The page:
Celebrating Mexican Folk Art: Cinco de Mayo with Mexican Masks

Howard Nowes - 03/05/2017


 
Please join us for a celebratory unveiling of our new collection of Mexican masks in honor of Cinco de Mayo, the day of celebration of victorious resistance of Mexican forces against French Imperial forces in the Battle of Puebla, on May 5th 1862.

 



These masks are intriguing in terms of the flexible variety of mythological archetypes they portray, ranging from stylized caricatures of basic human emotions, to animals, to skulls, to otherworldly imaginary creatures.  Another unique quality of these masks is the wide range of vivid, expressive pigments they are painted with, and the great variety in colors and styles within the same genre.

 

 


The tradition of creating handmade masks in Mexico goes back thousands of years.  For as long as they have existed, these masks have been used as part of religious and ceremonial rituals and theatrical celebrations.  This tradition of acting through use of masks is embedded in Mexican drama and dance cultures, and has crept into many forms of contemporary Mexican pop culture, for example, in lucha libre, a form of Mexican wrestling that follows a specific form that allows for the dramatic use of the masks as symbolic props.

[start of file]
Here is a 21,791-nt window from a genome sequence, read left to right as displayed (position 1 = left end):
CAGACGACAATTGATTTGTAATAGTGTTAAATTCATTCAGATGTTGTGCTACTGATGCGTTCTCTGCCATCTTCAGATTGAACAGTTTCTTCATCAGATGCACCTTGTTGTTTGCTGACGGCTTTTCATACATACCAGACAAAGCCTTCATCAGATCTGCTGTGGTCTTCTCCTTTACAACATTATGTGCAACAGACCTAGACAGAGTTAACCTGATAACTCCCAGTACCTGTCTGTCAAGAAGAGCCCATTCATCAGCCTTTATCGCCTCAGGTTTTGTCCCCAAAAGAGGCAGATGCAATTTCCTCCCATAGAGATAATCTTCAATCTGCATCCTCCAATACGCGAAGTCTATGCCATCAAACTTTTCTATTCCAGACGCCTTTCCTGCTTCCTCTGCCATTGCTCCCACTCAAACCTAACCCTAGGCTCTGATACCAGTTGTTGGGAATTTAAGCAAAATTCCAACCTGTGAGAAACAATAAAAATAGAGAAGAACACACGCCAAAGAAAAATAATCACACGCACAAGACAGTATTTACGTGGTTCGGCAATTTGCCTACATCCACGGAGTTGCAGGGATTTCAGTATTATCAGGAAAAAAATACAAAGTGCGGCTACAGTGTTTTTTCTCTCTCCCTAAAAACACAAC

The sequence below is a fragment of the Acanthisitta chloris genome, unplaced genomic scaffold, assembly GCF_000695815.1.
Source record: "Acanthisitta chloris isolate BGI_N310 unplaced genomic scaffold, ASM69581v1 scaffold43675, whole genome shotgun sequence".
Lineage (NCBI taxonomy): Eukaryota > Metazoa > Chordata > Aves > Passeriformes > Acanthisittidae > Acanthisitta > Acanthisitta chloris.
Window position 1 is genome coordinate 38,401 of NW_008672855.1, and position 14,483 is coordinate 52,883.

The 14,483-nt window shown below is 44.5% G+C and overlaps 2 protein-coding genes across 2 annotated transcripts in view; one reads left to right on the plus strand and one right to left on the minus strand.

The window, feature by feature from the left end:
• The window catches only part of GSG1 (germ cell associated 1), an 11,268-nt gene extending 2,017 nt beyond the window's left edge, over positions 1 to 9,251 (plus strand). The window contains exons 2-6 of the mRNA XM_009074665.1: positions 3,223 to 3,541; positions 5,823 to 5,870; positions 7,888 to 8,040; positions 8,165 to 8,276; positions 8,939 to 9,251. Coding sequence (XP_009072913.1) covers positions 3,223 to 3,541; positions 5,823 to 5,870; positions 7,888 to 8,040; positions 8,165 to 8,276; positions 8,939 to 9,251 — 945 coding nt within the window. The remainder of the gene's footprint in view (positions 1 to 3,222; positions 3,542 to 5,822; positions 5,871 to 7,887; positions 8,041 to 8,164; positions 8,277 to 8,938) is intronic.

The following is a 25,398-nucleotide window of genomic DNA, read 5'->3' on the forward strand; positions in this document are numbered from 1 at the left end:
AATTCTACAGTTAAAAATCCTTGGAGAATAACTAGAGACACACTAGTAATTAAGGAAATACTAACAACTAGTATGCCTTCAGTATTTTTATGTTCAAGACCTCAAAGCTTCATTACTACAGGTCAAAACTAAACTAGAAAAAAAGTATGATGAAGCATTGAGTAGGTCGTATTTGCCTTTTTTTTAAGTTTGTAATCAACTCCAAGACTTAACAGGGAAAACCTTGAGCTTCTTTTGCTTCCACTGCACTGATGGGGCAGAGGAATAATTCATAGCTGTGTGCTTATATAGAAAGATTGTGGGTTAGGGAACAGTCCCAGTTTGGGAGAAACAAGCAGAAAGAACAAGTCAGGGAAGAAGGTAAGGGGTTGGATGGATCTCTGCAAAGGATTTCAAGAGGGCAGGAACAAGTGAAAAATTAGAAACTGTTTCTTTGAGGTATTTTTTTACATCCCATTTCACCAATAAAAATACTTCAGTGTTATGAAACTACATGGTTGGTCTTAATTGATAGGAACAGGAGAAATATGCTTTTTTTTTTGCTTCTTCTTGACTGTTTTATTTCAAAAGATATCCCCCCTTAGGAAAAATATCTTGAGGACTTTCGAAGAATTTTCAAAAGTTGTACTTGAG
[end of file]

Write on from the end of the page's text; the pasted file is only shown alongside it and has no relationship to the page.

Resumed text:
Mexic Wood MAsk Folk Art

 



The wildest of the masks portray supernatural and abstract figures, such as human-animal hybrids, the Devil, or physical representations of abstract forces - for example, elemental serpent Gods that represent the darker forces of nature, including the god Tlaloc depicted with serpents around his eyes and fangs, or the god of the night, Tezcatlipoca, represented in black and red.  These darker masks were used throughout history to represent evil forces in Christian morality plays, but were also used as satirical figures that might mock Christianity or interject humor into a play.

 


In the book Masks: The Other Face of Mexico, Dr. Raul Cardiel Reyes writes, “A mask is a bridge between the world of the supernatural and the ordinary world of our everyday lives.  The man who puts on a mask transforms himself, even though it may only be for a short time.  He is in contact with another world…  He becomes dominant, awe-inspiring.”

Mexic Wood MAsk Folk Art

We are pleased to share this wide ranging and exquisite collection with you.  These masks are joyful and easily accessible pieces, and can easily transform any collection by adding immediate color and energy to their surroundings.

 

 

Howard Nowes Ancient Art
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